• colon carcinoma;
  • obesity;
  • body mass index;
  • adjuvant chemotherapy;
  • treatment-related toxicity



Obesity is a risk factor for the development of colon carcinoma. The influence of body mass index (BMI) on long-term outcomes and treatment-related toxicity in patients with colon carcinoma has not been well characterized.


This cohort study was conducted within a large, randomized adjuvant chemotherapy trial of 3759 men and women with high-risk, Stage II and Stage III colon carcinoma who were treated between 1988 and 1992 throughout the United States. With a median follow-up of 9.4 years, the authors examined the influence of BMI on disease recurrence, overall survival, and treatment-related toxicity.


Compared with women of normal weight (BMI, 21.0–24.9 kg/m2), obese women with colon carcinoma (BMI ≥ 30.0 kg/m2) experienced significantly worse overall mortality (hazard ratio [HR], 1.34; 95% confidence interval [95% CI], 1.07–1.67) and a nonsignificant increase in the risk of disease recurrence (HR, 1.24; 95% CI, 0.98–1.59). The influence of BMI among women was not related to any differences in chemotherapy dose-intensity across categories of BMI. In contrast, BMI was not related significantly to long-term outcomes among male patients in this cohort. Among all study participants, obese patients had significantly lower rates of Grade 3–4 leukopenia and lower rates of any Grade ≥ 3 toxicity compared with patients of normal weight.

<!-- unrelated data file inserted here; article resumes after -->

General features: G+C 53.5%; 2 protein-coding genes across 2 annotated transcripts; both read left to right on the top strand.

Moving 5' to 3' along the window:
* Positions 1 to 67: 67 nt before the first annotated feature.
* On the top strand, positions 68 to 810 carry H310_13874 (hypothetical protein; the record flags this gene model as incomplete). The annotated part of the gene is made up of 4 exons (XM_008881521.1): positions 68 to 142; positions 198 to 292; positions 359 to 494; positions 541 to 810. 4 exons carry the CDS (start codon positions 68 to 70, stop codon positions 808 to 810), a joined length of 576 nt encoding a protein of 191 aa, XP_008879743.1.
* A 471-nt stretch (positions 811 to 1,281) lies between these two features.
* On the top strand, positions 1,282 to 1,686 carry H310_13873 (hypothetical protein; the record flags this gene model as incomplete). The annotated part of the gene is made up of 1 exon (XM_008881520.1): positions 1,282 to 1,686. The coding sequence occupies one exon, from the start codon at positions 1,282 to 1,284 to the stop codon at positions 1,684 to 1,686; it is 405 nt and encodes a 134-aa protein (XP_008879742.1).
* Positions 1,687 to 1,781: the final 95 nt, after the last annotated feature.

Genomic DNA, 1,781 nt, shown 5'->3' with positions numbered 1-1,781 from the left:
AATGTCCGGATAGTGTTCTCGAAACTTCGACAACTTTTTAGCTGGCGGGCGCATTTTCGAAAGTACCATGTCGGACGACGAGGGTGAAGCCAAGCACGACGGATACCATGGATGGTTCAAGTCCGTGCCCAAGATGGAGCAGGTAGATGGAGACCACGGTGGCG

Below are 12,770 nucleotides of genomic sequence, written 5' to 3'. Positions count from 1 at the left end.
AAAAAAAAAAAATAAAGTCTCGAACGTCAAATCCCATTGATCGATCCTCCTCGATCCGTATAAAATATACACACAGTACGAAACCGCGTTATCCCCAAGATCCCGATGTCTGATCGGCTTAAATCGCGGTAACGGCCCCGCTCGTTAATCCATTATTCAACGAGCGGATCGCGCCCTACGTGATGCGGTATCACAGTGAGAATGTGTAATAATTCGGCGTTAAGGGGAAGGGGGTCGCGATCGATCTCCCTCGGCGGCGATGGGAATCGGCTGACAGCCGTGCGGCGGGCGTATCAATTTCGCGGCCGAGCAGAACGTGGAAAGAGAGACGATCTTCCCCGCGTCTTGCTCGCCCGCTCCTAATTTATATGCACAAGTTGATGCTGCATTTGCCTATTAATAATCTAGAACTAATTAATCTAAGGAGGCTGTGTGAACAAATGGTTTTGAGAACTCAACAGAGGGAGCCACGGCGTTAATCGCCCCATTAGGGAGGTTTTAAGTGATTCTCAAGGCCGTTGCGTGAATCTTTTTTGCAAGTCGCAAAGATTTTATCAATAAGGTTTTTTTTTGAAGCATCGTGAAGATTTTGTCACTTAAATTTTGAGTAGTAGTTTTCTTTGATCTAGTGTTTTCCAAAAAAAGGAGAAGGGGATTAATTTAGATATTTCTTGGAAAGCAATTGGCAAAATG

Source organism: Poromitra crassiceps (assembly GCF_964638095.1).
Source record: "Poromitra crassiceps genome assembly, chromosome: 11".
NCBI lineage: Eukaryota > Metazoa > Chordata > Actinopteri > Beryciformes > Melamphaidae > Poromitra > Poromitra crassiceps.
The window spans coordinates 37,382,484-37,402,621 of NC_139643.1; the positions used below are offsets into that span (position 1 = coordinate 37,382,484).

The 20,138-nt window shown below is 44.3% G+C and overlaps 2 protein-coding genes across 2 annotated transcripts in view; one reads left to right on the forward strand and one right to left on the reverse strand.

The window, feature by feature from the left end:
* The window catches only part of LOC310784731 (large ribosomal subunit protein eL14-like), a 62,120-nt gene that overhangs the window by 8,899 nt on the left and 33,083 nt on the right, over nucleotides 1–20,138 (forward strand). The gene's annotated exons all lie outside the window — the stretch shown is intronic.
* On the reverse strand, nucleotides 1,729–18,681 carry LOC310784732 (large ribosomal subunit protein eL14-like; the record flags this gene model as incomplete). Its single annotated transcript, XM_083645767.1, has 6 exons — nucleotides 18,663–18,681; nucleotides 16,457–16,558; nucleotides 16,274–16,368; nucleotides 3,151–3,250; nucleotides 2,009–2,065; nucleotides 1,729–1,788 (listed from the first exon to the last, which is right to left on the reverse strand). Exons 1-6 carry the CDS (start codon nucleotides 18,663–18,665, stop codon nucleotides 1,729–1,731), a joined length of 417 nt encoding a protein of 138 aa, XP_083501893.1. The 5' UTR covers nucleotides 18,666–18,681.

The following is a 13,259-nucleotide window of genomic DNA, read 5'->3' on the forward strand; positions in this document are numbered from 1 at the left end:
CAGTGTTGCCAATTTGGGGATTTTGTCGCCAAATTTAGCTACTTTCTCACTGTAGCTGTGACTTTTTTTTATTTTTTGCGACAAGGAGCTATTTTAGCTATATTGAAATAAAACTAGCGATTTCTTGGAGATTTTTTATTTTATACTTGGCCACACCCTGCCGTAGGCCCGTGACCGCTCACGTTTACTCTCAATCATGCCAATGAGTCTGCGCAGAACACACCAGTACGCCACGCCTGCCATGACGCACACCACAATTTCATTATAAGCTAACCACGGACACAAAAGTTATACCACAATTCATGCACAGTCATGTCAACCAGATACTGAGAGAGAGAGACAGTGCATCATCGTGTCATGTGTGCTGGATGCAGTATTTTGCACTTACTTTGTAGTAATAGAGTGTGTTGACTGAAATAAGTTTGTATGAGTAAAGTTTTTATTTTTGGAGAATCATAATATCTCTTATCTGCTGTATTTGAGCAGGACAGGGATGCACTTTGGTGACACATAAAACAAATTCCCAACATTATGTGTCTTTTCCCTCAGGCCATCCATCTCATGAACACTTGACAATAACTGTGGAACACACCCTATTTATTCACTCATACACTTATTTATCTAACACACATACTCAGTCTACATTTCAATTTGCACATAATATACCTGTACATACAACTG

Among women with Stage II–III colon carcinoma, obesity was associated with a significant increase in overall mortality as well as a borderline significant increase in disease recurrence. Nonetheless, obesity was not associated with any increase in chemotherapy-related toxicity. Cancer 2003;98:484–95. © 2003 American Cancer Society.

DOI 10.1002/cncr.11544